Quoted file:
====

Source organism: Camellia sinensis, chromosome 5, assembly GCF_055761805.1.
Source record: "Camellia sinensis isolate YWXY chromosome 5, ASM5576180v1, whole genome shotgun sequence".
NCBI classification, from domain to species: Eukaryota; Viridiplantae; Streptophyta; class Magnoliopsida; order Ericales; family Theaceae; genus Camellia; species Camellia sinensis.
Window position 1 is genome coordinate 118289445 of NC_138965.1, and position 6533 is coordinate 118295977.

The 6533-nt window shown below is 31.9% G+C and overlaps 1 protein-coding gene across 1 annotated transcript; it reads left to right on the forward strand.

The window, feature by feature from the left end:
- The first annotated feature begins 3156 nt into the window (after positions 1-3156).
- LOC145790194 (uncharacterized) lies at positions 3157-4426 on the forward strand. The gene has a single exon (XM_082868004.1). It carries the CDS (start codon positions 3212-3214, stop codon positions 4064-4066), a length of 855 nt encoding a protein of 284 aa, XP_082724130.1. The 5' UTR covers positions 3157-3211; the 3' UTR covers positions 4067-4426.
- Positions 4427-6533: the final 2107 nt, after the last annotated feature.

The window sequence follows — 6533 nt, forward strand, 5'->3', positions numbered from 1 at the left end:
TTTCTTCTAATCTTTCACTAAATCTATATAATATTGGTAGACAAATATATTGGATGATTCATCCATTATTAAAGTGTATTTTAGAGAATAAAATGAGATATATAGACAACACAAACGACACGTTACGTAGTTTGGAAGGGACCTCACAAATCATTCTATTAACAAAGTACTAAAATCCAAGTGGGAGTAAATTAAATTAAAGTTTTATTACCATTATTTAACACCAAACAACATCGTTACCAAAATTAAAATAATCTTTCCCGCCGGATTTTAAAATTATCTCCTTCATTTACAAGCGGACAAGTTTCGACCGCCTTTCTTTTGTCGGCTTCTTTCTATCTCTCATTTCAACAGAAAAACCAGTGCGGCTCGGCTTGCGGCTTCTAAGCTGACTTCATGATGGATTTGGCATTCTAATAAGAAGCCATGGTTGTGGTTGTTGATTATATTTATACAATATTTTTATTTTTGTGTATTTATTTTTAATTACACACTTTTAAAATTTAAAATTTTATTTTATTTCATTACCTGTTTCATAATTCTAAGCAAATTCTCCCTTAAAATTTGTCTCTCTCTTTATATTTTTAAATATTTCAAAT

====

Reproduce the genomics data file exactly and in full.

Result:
Source organism: Camellia sinensis, chromosome 5, assembly GCF_055761805.1.
Source record: "Camellia sinensis isolate YWXY chromosome 5, ASM5576180v1, whole genome shotgun sequence".
NCBI classification, from domain to species: Eukaryota; Viridiplantae; Streptophyta; class Magnoliopsida; order Ericales; family Theaceae; genus Camellia; species Camellia sinensis.
Window position 1 is genome coordinate 118289445 of NC_138965.1, and position 6533 is coordinate 118295977.

The 6533-nt window shown below is 31.9% G+C and overlaps 1 protein-coding gene across 1 annotated transcript; it reads left to right on the forward strand.

The window, feature by feature from the left end:
- The first annotated feature begins 3156 nt into the window (after positions 1-3156).
- LOC145790194 (uncharacterized) lies at positions 3157-4426 on the forward strand. The gene has a single exon (XM_082868004.1). It carries the CDS (start codon positions 3212-3214, stop codon positions 4064-4066), a length of 855 nt encoding a protein of 284 aa, XP_082724130.1. The 5' UTR covers positions 3157-3211; the 3' UTR covers positions 4067-4426.
- Positions 4427-6533: the final 2107 nt, after the last annotated feature.

The window sequence follows — 6533 nt, forward strand, 5'->3', positions numbered from 1 at the left end:
TTTCTTCTAATCTTTCACTAAATCTATATAATATTGGTAGACAAATATATTGGATGATTCATCCATTATTAAAGTGTATTTTAGAGAATAAAATGAGATATATAGACAACACAAACGACACGTTACGTAGTTTGGAAGGGACCTCACAAATCATTCTATTAACAAAGTACTAAAATCCAAGTGGGAGTAAATTAAATTAAAGTTTTATTACCATTATTTAACACCAAACAACATCGTTACCAAAATTAAAATAATCTTTCCCGCCGGATTTTAAAATTATCTCCTTCATTTACAAGCGGACAAGTTTCGACCGCCTTTCTTTTGTCGGCTTCTTTCTATCTCTCATTTCAACAGAAAAACCAGTGCGGCTCGGCTTGCGGCTTCTAAGCTGACTTCATGATGGATTTGGCATTCTAATAAGAAGCCATGGTTGTGGTTGTTGATTATATTTATACAATATTTTTATTTTTGTGTATTTATTTTTAATTACACACTTTTAAAATTTAAAATTTTATTTTATTTCATTACCTGTTTCATAATTCTAAGCAAATTCTCCCTTAAAATTTGTCTCTCTCTTTATATTTTTAAATATTTCAAAT